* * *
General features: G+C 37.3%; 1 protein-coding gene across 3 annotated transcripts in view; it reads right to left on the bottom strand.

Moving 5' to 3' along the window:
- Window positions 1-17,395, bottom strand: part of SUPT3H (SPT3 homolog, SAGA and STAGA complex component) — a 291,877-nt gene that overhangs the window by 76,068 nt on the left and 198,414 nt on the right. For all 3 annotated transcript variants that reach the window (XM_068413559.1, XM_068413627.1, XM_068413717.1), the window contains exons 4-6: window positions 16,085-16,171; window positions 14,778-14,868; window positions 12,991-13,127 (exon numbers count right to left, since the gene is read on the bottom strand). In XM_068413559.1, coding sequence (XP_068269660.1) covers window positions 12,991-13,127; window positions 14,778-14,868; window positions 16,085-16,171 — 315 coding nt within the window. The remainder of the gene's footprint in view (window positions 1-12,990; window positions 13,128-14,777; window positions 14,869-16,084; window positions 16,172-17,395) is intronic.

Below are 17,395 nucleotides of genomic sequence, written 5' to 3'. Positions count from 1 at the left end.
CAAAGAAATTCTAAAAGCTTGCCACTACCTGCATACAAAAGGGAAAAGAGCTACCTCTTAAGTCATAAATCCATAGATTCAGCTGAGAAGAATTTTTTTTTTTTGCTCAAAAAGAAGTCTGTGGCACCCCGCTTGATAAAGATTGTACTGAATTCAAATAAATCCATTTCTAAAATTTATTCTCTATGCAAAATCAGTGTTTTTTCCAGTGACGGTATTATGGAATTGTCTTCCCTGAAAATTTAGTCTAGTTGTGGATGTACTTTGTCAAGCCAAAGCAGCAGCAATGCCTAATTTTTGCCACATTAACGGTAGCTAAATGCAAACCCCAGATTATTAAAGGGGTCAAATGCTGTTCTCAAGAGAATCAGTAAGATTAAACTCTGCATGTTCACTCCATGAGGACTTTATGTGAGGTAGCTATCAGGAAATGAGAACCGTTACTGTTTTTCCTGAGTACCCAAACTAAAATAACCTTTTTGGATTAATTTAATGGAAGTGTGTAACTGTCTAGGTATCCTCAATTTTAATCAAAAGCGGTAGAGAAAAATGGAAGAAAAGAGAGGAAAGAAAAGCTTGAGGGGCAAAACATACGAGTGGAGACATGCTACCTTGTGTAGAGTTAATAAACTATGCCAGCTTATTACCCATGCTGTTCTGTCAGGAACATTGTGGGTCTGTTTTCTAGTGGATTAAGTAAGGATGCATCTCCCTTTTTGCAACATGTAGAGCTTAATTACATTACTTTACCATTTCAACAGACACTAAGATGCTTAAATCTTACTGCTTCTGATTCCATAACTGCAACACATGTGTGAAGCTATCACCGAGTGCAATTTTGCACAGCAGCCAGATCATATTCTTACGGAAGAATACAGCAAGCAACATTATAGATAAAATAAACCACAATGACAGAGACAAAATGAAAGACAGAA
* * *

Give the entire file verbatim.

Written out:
General features: G+C 37.3%; 1 protein-coding gene across 3 annotated transcripts in view; it reads right to left on the bottom strand.

Moving 5' to 3' along the window:
- Window positions 1-17,395, bottom strand: part of SUPT3H (SPT3 homolog, SAGA and STAGA complex component) — a 291,877-nt gene that overhangs the window by 76,068 nt on the left and 198,414 nt on the right. For all 3 annotated transcript variants that reach the window (XM_068413559.1, XM_068413627.1, XM_068413717.1), the window contains exons 4-6: window positions 16,085-16,171; window positions 14,778-14,868; window positions 12,991-13,127 (exon numbers count right to left, since the gene is read on the bottom strand). In XM_068413559.1, coding sequence (XP_068269660.1) covers window positions 12,991-13,127; window positions 14,778-14,868; window positions 16,085-16,171 — 315 coding nt within the window. The remainder of the gene's footprint in view (window positions 1-12,990; window positions 13,128-14,777; window positions 14,869-16,084; window positions 16,172-17,395) is intronic.

Below are 17,395 nucleotides of genomic sequence, written 5' to 3'. Positions count from 1 at the left end.
CAAAGAAATTCTAAAAGCTTGCCACTACCTGCATACAAAAGGGAAAAGAGCTACCTCTTAAGTCATAAATCCATAGATTCAGCTGAGAAGAATTTTTTTTTTTTGCTCAAAAAGAAGTCTGTGGCACCCCGCTTGATAAAGATTGTACTGAATTCAAATAAATCCATTTCTAAAATTTATTCTCTATGCAAAATCAGTGTTTTTTCCAGTGACGGTATTATGGAATTGTCTTCCCTGAAAATTTAGTCTAGTTGTGGATGTACTTTGTCAAGCCAAAGCAGCAGCAATGCCTAATTTTTGCCACATTAACGGTAGCTAAATGCAAACCCCAGATTATTAAAGGGGTCAAATGCTGTTCTCAAGAGAATCAGTAAGATTAAACTCTGCATGTTCACTCCATGAGGACTTTATGTGAGGTAGCTATCAGGAAATGAGAACCGTTACTGTTTTTCCTGAGTACCCAAACTAAAATAACCTTTTTGGATTAATTTAATGGAAGTGTGTAACTGTCTAGGTATCCTCAATTTTAATCAAAAGCGGTAGAGAAAAATGGAAGAAAAGAGAGGAAAGAAAAGCTTGAGGGGCAAAACATACGAGTGGAGACATGCTACCTTGTGTAGAGTTAATAAACTATGCCAGCTTATTACCCATGCTGTTCTGTCAGGAACATTGTGGGTCTGTTTTCTAGTGGATTAAGTAAGGATGCATCTCCCTTTTTGCAACATGTAGAGCTTAATTACATTACTTTACCATTTCAACAGACACTAAGATGCTTAAATCTTACTGCTTCTGATTCCATAACTGCAACACATGTGTGAAGCTATCACCGAGTGCAATTTTGCACAGCAGCCAGATCATATTCTTACGGAAGAATACAGCAAGCAACATTATAGATAAAATAAACCACAATGACAGAGACAAAATGAAAGACAGAA